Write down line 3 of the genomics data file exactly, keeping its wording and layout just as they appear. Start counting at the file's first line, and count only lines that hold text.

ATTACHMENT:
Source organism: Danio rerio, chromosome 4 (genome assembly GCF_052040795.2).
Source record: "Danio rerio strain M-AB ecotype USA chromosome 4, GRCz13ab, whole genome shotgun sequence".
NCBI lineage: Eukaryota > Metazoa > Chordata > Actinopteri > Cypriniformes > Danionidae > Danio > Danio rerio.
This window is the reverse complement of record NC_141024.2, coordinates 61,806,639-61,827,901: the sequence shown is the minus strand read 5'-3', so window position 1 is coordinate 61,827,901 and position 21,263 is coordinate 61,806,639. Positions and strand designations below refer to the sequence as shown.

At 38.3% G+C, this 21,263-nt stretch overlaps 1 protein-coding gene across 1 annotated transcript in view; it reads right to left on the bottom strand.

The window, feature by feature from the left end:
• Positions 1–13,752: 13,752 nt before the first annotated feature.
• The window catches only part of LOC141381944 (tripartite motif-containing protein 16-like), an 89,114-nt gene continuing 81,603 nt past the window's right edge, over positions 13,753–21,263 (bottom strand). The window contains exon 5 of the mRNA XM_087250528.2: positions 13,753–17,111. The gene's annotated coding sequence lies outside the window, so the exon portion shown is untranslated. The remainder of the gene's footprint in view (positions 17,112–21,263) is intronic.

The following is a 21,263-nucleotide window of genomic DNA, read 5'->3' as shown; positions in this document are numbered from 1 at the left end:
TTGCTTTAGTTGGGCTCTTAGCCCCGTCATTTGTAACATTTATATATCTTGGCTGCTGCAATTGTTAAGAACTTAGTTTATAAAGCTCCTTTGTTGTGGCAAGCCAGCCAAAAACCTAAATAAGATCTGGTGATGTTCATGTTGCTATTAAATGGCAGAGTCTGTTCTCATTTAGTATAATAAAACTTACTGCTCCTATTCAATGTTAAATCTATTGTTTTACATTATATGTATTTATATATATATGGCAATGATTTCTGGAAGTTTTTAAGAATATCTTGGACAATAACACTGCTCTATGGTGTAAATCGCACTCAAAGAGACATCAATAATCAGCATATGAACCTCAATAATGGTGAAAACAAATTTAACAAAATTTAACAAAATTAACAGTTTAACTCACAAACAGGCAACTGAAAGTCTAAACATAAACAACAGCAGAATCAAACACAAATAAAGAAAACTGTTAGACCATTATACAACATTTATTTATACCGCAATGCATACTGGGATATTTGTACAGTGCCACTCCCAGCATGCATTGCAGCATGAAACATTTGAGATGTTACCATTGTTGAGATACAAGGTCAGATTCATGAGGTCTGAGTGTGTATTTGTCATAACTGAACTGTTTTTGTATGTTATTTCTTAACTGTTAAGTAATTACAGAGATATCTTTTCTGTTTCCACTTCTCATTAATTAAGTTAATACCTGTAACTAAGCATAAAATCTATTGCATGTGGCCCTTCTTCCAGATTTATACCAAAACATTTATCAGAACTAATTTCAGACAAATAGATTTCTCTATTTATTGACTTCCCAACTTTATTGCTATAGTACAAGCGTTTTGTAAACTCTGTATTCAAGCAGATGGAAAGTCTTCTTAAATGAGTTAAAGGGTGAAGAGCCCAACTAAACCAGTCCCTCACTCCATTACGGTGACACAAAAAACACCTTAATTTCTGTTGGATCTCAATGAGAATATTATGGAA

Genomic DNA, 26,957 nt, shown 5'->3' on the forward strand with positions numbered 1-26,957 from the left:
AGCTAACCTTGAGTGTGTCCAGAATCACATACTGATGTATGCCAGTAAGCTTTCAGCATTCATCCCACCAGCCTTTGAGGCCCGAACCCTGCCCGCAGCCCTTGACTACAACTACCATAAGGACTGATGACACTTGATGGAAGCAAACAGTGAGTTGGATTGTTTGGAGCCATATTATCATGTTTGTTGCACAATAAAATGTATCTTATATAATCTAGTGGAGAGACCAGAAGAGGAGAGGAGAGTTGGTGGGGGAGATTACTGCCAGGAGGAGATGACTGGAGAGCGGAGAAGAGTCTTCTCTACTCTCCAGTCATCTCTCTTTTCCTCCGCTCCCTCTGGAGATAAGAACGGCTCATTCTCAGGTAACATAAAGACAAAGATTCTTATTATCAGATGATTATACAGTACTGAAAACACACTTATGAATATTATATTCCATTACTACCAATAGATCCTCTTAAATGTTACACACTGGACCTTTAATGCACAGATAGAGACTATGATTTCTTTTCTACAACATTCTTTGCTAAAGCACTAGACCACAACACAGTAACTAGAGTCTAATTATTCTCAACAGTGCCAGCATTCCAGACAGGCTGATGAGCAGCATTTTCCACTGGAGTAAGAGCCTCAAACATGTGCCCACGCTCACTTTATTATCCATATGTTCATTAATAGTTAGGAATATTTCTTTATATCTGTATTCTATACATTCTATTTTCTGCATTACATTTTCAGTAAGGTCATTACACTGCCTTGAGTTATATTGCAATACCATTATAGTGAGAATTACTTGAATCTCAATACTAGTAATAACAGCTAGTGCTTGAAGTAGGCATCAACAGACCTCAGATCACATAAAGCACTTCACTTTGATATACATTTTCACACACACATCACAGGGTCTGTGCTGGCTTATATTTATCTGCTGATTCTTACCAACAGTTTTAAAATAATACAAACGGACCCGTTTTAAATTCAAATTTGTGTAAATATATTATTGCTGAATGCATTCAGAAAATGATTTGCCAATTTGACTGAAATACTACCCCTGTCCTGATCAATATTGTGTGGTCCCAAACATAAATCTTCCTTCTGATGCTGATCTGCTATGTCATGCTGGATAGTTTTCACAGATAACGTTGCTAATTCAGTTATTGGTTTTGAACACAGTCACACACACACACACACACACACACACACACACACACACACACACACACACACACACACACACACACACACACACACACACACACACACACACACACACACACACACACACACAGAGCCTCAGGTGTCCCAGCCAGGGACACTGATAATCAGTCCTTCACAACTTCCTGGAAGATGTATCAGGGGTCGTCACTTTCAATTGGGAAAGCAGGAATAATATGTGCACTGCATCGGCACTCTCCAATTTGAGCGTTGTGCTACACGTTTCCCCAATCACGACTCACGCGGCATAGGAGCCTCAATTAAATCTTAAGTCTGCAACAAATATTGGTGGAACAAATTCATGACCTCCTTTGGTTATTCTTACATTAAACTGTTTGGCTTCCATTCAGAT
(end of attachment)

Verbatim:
NCBI lineage: Eukaryota > Metazoa > Chordata > Actinopteri > Cypriniformes > Danionidae > Danio > Danio rerio.